Around 100 residents from the Priory Hall apartment complex in Donaghmede have tonight checked into a Dublin Hotel.

Many residents, including young families are staying at the Regency Hotel in Whitehall, which was arranged as alternative accomodation for them by Dubiln City Council.

The residents had previously been advised they must leave their homes because of fire safety concerns. Compulsory evacuation has been delayed by the High Court until Thursday.

A residents meeting was being held at the Regency Hotel in Dublin, where the householders committee will brief people on the latest developments in relation to their homes at the courts today.

They are also to be addressed by David Hall of the New Beginning legal group. He said ahead of tonight's meeting it was vital they get legal representation.

Earlier today in the High Court, Mr Justice Nicholas Kearns gave residents extra time to discuss alternative accommodation options with the city council.

He ordered the city council to open five dedicated phone lines to deal with the residents.

Mr Justice Kearns was told by lawyers for the city council that there were 8,000 people on the housing list. However, the judge said the residents must be taken care of.

He said it was very traumatic for people to be put out of their homes.

"We haven't seen this situation in Ireland in recent centuries."

Mr Justice Kearns ordered Thomas McFeely and Lawrence O'Mahony to submit statements of means to the court by Friday.

He was told that neither man had money to lodge in court to pay for the accommodation of residents.

Mr McFeely said all his means would be used to carry out the works.

The judge ordered Dublin City Council to pay the cost of accommodating the residents while the works are going on, if it turns out that Mr McFeely and Mr O'Mahony cannot.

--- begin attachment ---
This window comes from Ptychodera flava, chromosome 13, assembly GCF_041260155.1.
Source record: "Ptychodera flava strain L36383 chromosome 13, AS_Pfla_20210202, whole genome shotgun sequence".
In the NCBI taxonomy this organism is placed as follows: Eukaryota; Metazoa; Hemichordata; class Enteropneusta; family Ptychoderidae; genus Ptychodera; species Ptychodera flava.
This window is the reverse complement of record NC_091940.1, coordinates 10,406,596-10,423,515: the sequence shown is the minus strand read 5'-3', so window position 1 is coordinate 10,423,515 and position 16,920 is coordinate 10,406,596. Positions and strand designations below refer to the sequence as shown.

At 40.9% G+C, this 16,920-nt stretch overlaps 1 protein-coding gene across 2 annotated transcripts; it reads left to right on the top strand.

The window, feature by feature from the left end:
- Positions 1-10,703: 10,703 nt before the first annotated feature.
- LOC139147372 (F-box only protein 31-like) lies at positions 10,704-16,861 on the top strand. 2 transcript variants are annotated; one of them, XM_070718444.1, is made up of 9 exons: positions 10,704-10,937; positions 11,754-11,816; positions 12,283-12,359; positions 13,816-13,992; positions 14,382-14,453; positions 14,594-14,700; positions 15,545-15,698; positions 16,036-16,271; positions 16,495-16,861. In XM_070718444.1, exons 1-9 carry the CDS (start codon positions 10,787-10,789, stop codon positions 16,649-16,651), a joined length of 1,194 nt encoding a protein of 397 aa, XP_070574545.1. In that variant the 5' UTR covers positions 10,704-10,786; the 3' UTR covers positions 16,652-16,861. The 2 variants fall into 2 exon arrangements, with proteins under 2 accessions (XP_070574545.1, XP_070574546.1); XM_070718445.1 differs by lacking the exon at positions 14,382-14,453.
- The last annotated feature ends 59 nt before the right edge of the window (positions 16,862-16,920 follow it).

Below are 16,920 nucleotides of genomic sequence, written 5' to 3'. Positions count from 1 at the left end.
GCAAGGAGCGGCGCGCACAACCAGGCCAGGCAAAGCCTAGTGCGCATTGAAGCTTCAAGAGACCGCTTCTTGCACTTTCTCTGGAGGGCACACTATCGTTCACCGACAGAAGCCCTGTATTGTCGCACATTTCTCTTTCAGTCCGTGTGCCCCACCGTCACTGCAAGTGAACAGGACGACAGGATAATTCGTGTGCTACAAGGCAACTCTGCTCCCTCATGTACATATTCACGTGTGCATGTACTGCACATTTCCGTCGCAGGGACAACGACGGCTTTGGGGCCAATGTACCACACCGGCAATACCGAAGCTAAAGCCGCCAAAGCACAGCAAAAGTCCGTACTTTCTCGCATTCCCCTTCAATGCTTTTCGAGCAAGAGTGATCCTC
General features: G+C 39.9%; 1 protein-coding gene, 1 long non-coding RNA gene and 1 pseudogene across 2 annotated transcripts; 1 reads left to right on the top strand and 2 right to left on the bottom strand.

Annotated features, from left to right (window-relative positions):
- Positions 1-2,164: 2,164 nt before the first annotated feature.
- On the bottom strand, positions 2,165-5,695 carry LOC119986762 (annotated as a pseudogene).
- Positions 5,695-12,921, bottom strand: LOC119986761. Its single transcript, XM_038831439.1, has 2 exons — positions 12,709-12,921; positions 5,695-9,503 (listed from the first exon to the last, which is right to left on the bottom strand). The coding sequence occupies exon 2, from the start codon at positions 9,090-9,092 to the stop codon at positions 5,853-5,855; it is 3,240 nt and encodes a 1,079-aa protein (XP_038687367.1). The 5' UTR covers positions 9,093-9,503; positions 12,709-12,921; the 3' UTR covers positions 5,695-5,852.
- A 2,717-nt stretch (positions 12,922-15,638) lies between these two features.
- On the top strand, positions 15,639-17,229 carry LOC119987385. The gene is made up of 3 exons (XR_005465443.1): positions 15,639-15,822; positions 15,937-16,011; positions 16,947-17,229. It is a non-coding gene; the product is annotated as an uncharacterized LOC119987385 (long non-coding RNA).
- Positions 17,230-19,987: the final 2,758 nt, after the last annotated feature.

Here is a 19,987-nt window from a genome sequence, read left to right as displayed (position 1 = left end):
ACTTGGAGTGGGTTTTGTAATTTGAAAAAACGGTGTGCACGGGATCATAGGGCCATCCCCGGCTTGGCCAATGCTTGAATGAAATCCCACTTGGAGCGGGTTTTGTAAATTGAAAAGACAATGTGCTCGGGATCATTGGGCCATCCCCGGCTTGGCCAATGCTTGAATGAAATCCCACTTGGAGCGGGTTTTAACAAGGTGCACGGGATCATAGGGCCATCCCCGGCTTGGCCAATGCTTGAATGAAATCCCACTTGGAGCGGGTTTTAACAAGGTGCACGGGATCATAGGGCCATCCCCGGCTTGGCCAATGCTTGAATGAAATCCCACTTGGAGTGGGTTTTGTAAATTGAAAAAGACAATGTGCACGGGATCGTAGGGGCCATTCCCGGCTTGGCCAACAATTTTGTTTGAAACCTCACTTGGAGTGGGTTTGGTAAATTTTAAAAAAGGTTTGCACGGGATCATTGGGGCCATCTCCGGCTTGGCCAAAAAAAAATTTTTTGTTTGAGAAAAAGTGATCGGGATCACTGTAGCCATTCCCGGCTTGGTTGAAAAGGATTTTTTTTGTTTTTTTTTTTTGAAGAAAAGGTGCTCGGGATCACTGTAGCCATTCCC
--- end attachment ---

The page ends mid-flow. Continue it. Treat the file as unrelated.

He said he was not having the residents leaving court without knowing where they were going and worrying that they would have to pay the cost of the accommodation.

He said Dublin City Council made this application and this was one of the most obvious things they should have thought of.

Brendan Finlay, a fire consultant for the developers of the development, told the court about a schedule of works that had been agreed with the fire service.

He said phase one of the works involved removing the external walls to take away the risk of fire spreading and installing enhanced fire alarms and smoke detectors.

He said this would take five weeks.

Mr Justice Kearns ordered the works to be completed by 28 November and said the High Court would be monitoring the progress of the works on a week by week basis.

Lawyers for Dublin City Council told the High Court this morning that emergency accommodation was being provided for the residents at the Regency Hotel in Swords.

City council officials had gone to the development on Saturday and had identified 249 residents, including 96 dependants - either older people or children.

Removal vans cleared apartments throughout the day today, with storage facilities acorss Dublin being used to store people's belongings.

A fire engine and four staff had been present at the development since Friday.

However, some families with young children told the court that hotel accommodation would not be suitable.

One father, Darren Kelly, said he had a 13-week-old baby girl and he and his partner needed to make bottles and change nappies.

Mr Kelly also had his two-and-a-half-year-old son with him in court.

Large numbers of residents were in the High Court for this morning's hearing.

Mr Justice Kearns said he wanted to assure them that his concern was for the welfare of the apartment owners and occupiers.

He said they had been heavily penalised for the situation that had been allowed to develop.

He said he could not imagine anything more stressful than what residents were going through.

He said there did not seem to be any alternative to having the residents move out while work is carried out.

A solicitor representing 30 residents said they were very concerned about what was happening and about the lack of information from Dublin City Council.

He said there were some families whose English was not good who may not even know they have to leave.